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AT&T-TCI merger faces hurdles

Regulators are likely to closely scrutinize the buyout; telco and cable TV rivals may claim the merger is anticompetitive.

It's not a done deal, at least not until the trustbusters have spoken.

The Justice Department, the Federal Communications Commission, and possibly other antitrust authorities are likely to scrutinize AT&T's planned buyout of Tele-Communications Incorporated. In addition, both telephone and cable TV competitors may complain of anticompetitive fallout from the marriage of the two companies, which said they expected to generate 1999 revenues of about $33 billion after the merger.

"I anticipate that See special coverage:
A giant awakens consumer groups and RBOCs [regional Bell operating companies] are going to be up in arms," said Boyd Peterson, analyst with Yankee Group.

Justice Department spokeswoman Gina Talamona said that "antitrust enforcers will be looking at the deal" but added that it was too early to say whether her agency or the Federal Trade Commission would have jurisdiction over the matter.

In a one-sentence statement, FCC chairman William Kennard indicated that his agency was not likely to block the deal. "If AT&T and TCI make a strong commitment to bring residential consumers more choice in local telephone and high-speed Internet access services, then this proposed merger is eminently thinkable," he said.

But the deal already has caught the eye of some members of Congress.

Billy Tauzin
Rep. Billy Tauzin
"This is a deal that Billy wants to look at very closely," said a spokesman for Rep. Billy Tauzin (R-Louisiana), chairman of a House telecommunications subcommittee. "The upside is that it will provide consumers with the opportunity for one-stop shopping. The downside is what impact this will have on competition in cable. It was our hope that the large telcos would become competitors to the TCIs of the world."

Added Rep. Thomas Bliley (R-Virginia), chairman of the House Commerce Committee: "I am glad to see AT&T is finally making a serious commitment to facilities-based competition. Of course, the devil is in the details, so I look forward to hearing more about the merger."

AT&T and TCI executives remained optimistic. "This is exactly what the federal government had in mind when it passed the communications act [two years ago]," TCI chief executive John Malone said.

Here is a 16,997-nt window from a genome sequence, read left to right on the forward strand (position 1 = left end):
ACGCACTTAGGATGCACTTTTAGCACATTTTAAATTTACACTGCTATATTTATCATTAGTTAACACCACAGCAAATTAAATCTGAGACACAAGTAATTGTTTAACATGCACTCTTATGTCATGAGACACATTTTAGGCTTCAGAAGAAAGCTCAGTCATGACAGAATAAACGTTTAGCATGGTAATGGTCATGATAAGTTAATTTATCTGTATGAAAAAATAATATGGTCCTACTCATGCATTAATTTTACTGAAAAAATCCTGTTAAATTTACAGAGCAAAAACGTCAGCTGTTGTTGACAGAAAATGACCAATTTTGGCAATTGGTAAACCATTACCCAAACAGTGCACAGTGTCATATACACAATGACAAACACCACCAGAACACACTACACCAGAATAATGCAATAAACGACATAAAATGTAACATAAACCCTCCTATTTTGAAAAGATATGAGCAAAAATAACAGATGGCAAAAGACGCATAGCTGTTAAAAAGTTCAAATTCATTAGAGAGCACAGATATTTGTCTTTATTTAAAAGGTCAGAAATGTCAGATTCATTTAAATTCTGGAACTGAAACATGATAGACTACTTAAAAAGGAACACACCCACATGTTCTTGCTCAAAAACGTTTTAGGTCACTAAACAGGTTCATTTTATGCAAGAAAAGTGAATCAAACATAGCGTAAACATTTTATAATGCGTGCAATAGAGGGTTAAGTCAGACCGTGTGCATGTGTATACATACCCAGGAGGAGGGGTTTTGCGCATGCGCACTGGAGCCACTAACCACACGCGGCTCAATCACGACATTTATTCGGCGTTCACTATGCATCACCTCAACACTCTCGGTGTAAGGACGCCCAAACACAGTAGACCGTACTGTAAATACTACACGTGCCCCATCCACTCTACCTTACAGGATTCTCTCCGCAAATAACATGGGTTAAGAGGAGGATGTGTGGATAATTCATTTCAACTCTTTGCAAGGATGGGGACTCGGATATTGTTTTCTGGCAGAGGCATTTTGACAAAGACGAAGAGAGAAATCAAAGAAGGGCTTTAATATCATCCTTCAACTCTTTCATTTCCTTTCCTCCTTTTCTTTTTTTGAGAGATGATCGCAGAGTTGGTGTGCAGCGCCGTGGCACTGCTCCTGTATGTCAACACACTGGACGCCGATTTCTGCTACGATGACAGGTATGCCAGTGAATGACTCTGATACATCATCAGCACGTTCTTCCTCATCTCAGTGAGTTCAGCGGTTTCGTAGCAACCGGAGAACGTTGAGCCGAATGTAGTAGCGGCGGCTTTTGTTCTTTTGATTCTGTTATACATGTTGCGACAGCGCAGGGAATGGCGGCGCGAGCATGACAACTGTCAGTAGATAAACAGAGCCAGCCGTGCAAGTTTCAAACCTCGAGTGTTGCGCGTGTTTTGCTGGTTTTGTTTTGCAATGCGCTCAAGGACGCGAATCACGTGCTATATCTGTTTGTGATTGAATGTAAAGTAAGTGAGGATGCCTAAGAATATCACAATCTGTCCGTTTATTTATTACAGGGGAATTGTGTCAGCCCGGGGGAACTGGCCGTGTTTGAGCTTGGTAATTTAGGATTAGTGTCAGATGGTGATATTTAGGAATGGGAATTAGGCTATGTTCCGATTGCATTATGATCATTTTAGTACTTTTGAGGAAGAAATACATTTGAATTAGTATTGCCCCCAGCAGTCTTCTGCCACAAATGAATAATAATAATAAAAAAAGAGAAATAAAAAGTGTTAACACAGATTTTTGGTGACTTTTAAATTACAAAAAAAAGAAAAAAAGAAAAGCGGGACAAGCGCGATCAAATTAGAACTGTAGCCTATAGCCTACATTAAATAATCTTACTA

The companies think they can close the deal in the first half of 1999, with no "significant downsizing" expected in the deal.

The merger is likely to test regulators' true appetite for telecommunications deregulation, signed into law in 1996. Deregulation was supposed to clear the way for telcos and cable TV companies to enter each other's markets, but that has occurred much more slowly than expected. (See related report)

Now AT&T and TCI are prepared to provide the "one-stop shop" for telecommunications and data services by the end of next year, a concept that has been a goal since the Telecommunications Act was enacted.

TCI's previous alliance with Sprint also is likely to draw regulatory scrutiny, since Sprint and AT&T compete against each other. The Sprint deal, which Malone brought up at today's briefing, probably will unravel.

For now, at least, a newly merged AT&T and TCI would face stiff competition. On the cable TV side, Time Warner is a powerhouse and a leader in the burgeoning cable Net access field. On the telco side, WorldCom and MCI Communications are proposing to merge, as are some Baby Bells. SBC Communications, for example, has proposed to buy Ameritech; it already has acquired Pacific Bell.

Another competitor is Bill Gates. Microsoft owns a $1 billion stake in Comcast, another cable TV giant.

Reporter Dan Goodin contributed to this report.